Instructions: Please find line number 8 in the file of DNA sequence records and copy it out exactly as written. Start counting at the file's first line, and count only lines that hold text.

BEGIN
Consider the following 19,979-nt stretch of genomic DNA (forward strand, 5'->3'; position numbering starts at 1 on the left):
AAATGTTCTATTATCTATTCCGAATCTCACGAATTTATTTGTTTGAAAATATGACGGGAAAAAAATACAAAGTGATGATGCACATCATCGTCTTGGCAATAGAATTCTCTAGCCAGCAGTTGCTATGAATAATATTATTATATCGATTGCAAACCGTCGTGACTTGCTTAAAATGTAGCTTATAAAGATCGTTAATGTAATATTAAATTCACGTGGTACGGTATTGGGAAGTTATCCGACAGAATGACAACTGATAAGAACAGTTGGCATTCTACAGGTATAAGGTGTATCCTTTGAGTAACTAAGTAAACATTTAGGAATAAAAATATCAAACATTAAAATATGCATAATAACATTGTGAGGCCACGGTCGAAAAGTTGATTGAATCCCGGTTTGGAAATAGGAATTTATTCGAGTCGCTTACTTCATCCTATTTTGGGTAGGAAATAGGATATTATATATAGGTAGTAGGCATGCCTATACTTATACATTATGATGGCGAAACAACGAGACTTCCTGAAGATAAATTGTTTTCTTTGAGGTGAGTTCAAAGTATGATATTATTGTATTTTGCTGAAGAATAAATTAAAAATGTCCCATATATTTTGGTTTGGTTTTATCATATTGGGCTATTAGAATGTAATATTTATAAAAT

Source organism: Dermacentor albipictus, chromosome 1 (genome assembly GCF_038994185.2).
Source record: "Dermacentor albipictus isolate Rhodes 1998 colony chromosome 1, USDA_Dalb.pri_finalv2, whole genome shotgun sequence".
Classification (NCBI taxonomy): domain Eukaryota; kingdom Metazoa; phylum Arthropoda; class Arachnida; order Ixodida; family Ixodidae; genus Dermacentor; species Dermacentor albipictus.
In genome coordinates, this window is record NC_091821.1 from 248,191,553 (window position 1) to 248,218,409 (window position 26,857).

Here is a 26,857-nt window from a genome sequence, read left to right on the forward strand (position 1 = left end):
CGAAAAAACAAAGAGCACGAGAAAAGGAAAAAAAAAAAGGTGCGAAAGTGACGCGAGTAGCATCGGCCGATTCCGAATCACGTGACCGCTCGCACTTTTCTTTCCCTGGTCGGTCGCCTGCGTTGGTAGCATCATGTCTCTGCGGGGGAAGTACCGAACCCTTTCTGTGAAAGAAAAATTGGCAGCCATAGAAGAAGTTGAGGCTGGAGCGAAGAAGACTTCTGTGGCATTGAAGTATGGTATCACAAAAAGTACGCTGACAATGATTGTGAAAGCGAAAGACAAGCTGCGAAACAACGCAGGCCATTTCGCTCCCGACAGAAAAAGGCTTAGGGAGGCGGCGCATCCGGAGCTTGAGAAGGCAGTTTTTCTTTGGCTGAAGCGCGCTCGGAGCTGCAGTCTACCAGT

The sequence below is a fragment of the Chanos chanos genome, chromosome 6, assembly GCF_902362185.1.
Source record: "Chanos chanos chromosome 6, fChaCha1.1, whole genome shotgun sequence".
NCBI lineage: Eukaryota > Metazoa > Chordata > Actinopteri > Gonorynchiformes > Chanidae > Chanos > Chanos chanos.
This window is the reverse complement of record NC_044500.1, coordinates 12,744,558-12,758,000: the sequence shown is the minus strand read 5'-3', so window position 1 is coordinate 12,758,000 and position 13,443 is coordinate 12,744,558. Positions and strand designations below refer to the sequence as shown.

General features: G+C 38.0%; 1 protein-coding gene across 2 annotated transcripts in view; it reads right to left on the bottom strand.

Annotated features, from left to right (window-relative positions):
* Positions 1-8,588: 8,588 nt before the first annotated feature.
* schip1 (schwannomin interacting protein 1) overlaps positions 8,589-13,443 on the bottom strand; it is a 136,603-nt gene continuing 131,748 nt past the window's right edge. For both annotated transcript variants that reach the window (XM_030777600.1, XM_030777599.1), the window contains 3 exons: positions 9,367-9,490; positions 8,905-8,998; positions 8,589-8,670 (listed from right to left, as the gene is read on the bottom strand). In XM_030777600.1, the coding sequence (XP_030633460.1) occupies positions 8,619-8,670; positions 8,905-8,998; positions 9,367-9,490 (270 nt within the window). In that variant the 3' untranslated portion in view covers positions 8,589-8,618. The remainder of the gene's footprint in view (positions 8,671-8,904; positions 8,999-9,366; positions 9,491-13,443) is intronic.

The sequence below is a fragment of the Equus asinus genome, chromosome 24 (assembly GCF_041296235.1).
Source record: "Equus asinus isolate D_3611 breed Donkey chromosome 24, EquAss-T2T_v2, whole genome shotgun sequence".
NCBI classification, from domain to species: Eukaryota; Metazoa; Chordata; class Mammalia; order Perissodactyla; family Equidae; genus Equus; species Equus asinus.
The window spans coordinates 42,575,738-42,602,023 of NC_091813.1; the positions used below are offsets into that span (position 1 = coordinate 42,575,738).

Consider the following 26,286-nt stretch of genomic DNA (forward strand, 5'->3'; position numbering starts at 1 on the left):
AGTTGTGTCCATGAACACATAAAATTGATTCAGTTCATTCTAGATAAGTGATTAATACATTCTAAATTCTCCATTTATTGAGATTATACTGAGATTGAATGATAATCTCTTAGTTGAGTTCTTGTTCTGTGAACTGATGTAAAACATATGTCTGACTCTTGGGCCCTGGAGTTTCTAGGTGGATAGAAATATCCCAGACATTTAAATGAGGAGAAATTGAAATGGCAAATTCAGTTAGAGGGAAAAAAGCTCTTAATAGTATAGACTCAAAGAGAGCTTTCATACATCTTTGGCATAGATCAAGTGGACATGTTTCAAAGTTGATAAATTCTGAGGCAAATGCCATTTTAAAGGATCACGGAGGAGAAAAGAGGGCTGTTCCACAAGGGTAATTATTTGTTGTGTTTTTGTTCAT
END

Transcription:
CGAAAAAACAAAGAGCACGAGAAAAGGAAAAAAAAAAAGGTGCGAAAGTGACGCGAGTAGCATCGGCCGATTCCGAATCACGTGACCGCTCGCACTTTTCTTTCCCTGGTCGGTCGCCTGCGTTGGTAGCATCATGTCTCTGCGGGGGAAGTACCGAACCCTTTCTGTGAAAGAAAAATTGGCAGCCATAGAAGAAGTTGAGGCTGGAGCGAAGAAGACTTCTGTGGCATTGAAGTATGGTATCACAAAAAGTACGCTGACAATGATTGTGAAAGCGAAAGACAAGCTGCGAAACAACGCAGGCCATTTCGCTCCCGACAGAAAAAGGCTTAGGGAGGCGGCGCATCCGGAGCTTGAGAAGGCAGTTTTTCTTTGGCTGAAGCGCGCTCGGAGCTGCAGTCTACCAGT